52 Apartment Projects Stalled as Oversupply Looms over West End and Other Inner City Suburbs

Photo credit: Kgbo/Wikimedia Commons

The desirability of West End and other inner-city suburbs did little to prevent an oversupply situation in the apartment sector. This has resulted in some 52 apartment projects being stalled or completely abandoned in the past year.

With projects being stalled, it means that around 10,000 units will be removed from the market.

A recent report from economic analysis and forecasting group, BIS Oxford Economics, indicates that rapid completion of apartment buildings in West End and other inner-city suburbs has brought the market into saturation.

The oversupply, which is predicted to last until 2025, has left nearly 20% of apartments in the area unoccupied.

Overdevelopment Taking Its Toll

Some developers have backed out from project development due to factors such as declining investor demand, and restrictions on interest-only loans. Adding to the issue are growing development costs and lower income from rent.

The saturation of the apartment market in the inner city is a result of what is seen as overdevelopment in the inner-city.

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In recent years, the area has experienced rapid and record growth in terms of apartment building development. During the 2017-2018 financial year, an estimated 8,300 units will be completed, an increase from the 5,700 units built in the previous year. In 2019, some 5,000 units are expected to be built.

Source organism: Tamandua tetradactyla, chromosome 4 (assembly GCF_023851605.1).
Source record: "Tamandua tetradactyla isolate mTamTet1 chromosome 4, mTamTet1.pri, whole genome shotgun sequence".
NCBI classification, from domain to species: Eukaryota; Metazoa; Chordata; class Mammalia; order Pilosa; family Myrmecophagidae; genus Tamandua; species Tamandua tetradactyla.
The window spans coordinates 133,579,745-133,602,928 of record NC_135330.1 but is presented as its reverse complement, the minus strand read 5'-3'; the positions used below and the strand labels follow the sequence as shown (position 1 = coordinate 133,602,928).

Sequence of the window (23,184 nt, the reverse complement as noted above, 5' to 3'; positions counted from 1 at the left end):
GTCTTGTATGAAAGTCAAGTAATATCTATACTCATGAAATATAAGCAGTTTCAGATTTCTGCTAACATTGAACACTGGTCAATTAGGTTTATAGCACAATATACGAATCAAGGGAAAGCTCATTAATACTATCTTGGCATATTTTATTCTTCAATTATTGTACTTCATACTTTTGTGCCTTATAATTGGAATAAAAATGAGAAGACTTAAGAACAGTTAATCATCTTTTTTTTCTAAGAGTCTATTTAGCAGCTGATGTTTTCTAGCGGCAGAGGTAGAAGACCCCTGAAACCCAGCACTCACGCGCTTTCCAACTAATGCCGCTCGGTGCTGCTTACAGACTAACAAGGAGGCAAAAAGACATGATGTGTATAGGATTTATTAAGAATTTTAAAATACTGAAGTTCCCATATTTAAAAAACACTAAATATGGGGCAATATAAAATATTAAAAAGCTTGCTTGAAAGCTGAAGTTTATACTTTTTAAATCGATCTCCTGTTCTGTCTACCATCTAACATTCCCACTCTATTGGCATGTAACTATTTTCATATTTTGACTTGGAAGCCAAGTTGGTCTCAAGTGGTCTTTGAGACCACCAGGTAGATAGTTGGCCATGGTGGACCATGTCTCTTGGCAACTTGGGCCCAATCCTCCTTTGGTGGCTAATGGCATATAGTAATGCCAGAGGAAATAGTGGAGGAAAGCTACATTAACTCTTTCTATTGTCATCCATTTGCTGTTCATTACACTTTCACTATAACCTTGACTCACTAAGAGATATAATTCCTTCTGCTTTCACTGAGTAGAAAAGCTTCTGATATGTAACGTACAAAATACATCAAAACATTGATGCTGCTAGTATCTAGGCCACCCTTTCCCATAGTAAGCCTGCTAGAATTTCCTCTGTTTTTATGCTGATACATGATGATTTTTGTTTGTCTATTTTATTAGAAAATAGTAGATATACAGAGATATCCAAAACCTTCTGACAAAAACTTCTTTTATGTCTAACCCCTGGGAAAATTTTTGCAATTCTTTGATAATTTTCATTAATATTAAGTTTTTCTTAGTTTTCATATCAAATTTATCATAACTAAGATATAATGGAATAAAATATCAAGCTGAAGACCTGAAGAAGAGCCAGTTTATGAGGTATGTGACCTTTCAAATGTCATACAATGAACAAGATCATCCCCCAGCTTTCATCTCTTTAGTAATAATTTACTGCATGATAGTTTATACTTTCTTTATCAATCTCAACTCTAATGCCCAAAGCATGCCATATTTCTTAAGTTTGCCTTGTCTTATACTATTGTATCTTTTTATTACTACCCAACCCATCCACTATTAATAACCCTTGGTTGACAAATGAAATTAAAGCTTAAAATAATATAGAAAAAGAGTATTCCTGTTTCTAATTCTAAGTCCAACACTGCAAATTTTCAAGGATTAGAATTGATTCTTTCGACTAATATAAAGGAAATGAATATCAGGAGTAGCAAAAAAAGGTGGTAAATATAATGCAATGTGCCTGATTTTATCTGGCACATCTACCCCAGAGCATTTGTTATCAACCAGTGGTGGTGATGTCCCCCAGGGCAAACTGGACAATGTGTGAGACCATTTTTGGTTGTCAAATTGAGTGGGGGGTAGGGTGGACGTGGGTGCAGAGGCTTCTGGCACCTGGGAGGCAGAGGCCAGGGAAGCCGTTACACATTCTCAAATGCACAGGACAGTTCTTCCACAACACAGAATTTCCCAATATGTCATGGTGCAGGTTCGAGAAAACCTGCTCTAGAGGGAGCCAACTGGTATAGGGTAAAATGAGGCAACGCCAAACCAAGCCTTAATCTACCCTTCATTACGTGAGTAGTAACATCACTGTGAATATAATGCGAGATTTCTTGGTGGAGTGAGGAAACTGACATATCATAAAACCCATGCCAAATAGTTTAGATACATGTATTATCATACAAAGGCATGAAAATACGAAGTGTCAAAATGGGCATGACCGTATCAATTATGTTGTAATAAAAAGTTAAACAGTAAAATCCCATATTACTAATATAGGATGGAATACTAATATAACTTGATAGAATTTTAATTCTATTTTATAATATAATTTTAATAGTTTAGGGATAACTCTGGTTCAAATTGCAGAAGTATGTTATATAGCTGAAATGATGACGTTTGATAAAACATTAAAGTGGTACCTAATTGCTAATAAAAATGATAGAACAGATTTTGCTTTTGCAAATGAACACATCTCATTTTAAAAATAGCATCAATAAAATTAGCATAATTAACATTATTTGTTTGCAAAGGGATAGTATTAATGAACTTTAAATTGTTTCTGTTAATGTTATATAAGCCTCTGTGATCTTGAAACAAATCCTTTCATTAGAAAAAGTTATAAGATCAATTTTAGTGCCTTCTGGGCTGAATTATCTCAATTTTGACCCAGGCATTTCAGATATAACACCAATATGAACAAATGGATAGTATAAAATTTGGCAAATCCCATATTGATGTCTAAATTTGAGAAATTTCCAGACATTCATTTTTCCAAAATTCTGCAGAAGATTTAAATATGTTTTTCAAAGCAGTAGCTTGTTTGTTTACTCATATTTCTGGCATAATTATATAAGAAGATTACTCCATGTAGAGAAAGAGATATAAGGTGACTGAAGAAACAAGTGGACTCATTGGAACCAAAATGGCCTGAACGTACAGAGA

West End, CBD, Spring Hill and Toowong and Hamilton are ahead of other Brisbane suburbs when it comes to the number of apartments coming to the market.

West End was seen to lead the rest of the Queensland in the property market. However, the rapid development of high-rise and large-scale projects posed a negative effect on investor income.


Read: West End Seen to Lead Growth in Queensland Property Market in 2018


The growing number of high-rise residential projects in the area has left many units unoccupied. With supply drastically overcoming demand, rent prices eventually plummeted.

Concerned locals have voiced out concerns over the growing number of high-rise developments in the area. Among the more vocal critics is Councillor Jonathan Sri (The Gabba), who believes that the focus should be on making dwellings affordable and not large apartment projects.


Read: Subtropical River Garden or Madness? New 12-Storey Building Proposed for West End


Market Correction

Despite the shelving of 10,000 apartments, some industry experts are not worried. They see the situation simply as the market correcting itself.

Developers are reacting to the saturation in an effort to limit supply. But optimists still think that eventually, the market will boom again and will see those 10,000 units completed in a few years.